Museums aren’t always cheap, but several exhibition spaces across San Francisco offer free daily admission, or host free admission days on a monthly basis. From ancient artifacts to contemporary art, we profile ten museums ideal for art lovers on a budget.
Banners in the entrance hall of the Asian Art Museum of San Francisco proclaim “Asia is not one place.” Indeed, the museum — with a permanent collection spanning 6,000 years of history, from Turkey to the Philippines — hosts a program of international exhibitions. Be sure to see the Indian watercolor paintings, Japanese inrō (carrying cases), and gilded bronze Buddha sculptures. The museum also hosts as many as half a dozen major exhibitions each year, with special lectures and talks on Thursday nights, when admission is just $5 after 5pm. Conveniently located near Civic Center Station, the Asian Art Museum is free on the first Sunday of each month.
Founded in 1975 by Peter Rodríguez in order to promote Mexican art, the Mexican Museum has since expanded to include Chicano and Latino art throughout the Americas, with historical and cultural emphases. The impressive permanent collection consists of over 16,000 artworks, including pre-Hispanic, colonial, popular, and folk art. The museum also hosts a variety of educational programs. The Mexican Museum is currently housed in Fort Mason, but will eventually move to the Yerba Buena arts district, where it will be able to display more of its collection to the public. Admission is free every day.
Linger in Fort Mason to visit the Museo Italo Americano, which offers daily free admission. Founded in 1978, this museum was the first U.S. institution dedicated to the promotion and preservation of Italian art and culture. Its modest yet diverse permanent collection includes both contemporary and historical Italian and Italian-American artworks spanning a variety of media. The Museo Italo Americano also offers inexpensive Italian classes, lectures, and other programs.
The little-known San Francisco Camerawork is in fact one of the best places in the city to view contemporary photography. Founded in 1974, this intimate gallery both showcases individual artists and curates small group exhibitions. Recent subjects have included survivors of HIV and breast cancer, gentrification, and contemporary Mexican photography. SF Camerawork also regularly hosts discussions, film screenings, and book signings. This gallery is free every day, but in order to maximize your trip, visit on a Tuesday or Sunday, when other institutions in the Civic Center-Powell area offer free admission.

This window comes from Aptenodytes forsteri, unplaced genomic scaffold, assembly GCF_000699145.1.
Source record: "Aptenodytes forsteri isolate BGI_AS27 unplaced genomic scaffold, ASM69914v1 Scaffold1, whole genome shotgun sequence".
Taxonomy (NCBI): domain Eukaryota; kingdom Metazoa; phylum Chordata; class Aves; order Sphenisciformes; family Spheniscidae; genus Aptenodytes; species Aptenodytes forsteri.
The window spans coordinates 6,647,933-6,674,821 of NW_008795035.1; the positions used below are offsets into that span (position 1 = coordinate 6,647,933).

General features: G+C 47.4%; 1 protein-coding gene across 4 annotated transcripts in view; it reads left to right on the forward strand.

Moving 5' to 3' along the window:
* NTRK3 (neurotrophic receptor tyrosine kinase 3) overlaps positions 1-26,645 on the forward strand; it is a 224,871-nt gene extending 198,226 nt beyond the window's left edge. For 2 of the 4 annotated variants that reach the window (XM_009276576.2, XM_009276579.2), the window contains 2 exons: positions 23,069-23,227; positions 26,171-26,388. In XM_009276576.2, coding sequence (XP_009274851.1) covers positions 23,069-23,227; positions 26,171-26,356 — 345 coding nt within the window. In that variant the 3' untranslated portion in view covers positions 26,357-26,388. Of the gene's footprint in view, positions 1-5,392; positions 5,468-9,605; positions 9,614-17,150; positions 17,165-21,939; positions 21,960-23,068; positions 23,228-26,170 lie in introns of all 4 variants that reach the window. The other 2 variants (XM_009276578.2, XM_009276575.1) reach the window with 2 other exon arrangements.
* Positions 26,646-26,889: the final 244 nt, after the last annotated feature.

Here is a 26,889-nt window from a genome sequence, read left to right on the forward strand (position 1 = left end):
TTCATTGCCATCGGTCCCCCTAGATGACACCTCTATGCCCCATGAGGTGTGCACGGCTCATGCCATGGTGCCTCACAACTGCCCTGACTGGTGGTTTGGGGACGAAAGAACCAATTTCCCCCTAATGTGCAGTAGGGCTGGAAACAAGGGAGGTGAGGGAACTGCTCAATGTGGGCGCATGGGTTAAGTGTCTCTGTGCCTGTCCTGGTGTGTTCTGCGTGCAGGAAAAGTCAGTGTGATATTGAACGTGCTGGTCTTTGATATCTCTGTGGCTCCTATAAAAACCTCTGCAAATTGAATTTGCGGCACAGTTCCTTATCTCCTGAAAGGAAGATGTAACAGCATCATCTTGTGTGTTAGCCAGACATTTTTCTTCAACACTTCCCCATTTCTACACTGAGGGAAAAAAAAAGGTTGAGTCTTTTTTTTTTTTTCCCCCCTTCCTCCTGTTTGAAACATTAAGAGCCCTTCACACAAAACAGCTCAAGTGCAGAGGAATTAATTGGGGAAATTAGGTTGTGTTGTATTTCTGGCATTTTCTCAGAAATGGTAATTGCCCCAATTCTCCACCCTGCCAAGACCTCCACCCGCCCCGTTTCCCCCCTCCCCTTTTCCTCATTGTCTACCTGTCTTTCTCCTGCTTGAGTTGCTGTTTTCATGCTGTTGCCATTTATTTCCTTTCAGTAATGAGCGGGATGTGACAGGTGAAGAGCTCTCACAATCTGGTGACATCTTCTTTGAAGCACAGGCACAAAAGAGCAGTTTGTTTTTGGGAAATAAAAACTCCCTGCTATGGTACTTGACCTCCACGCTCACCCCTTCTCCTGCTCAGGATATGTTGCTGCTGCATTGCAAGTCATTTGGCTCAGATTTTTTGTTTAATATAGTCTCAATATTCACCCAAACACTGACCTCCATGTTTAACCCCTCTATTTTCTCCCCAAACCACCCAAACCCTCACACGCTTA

The Contemporary Jewish Museum is one of the many San Francisco museums to offer free admission on the first Tuesday of every month. Encompassing history, culture, and art, the museum emphasizes the diversity of the Jewish experience, and encourages artists from a variety of backgrounds to interpret and incorporate into their work aspects of Jewish life. Recent exhibitions have explored the work of children’s illustrator J. Otto Seibold, mah jongg and the intersection of Chinese and Jewish people, and the legacy of Warren Hellman. The events calendar includes a mixture of lectures and family programs, making the CJM an attractive destination for people of all ages. Plus, it’s conveniently located between Powell and Montgomery Stations, near SF Camerawork, the Asian Art Museum, and more.
Leaving the Contemporary Jewish Museum, walk just one block to Yerba Buena Center for the Arts, whose galleries also offer free admission on the first Tuesday of every month. YBCA annually hosts between seven and ten special exhibitions, a mix of solo artist and group shows. Thought-provoking, politically informed works predominate; highlights of current and upcoming exhibitions include a survey of performance art by three generations of black visual artists and a multimedia installation exploring American consumer culture.
Located in Dogpatch, the Museum of Craft and Design is a small yet vital space. Recent exhibitions have explored the powerful role craft has played as a channel for creativity, rehabilitation and transformation in the lives of veterans since World War II, and two artists that combined glass with fiber and other materials to make powerful social and political statements. The museum offers free admission on the first Tuesday of every month, but if you visit on a Thursday evening, you can participate in adult programs such as the MCD Craft Lab, MCD Design Lab, MCD Speaker Series and MCD Film Series. All of these programs are taught by noted artists – be sure to check that they’re free beforehand, as some do have an attendance fee.
Founded in 1963, The Chinese Historical Society of America Museum was the first museum in the country to highlight the contributions of the Chinese in America. The museum staff is more than willing to help interested students and professionals access the collection for research purposes. Admission is free every day.
In the midst of picturesque Lincoln Park, The Legion of Honor — a three-quarter-scale model of the Parisian museum of the Légion d’Honneur — is one of the most elegant structures in San Francisco. Its outstanding permanent collection includes gems of Dutch and Flemish painting, Rococo decorative arts, and Rodin sculptures. Although the Legion’s free admission day is the first Tuesday of each month, the admission fee is especially worth paying on Sundays, when the museum gives chamber music concerts.
Free on the first Tuesday of every month, the de Young Museum is conveniently located near the 9th and Irving entrance to Golden Gate Park. Its permanent collection includes over 1,000 American paintings, art of Oceanic peoples, and decorative art (including works by Dale Chihuly). The Museum store offers a large selection of art reproductions, which make excellent gifts. Climb up to the observation deck for a panoramic view of the surrounding park.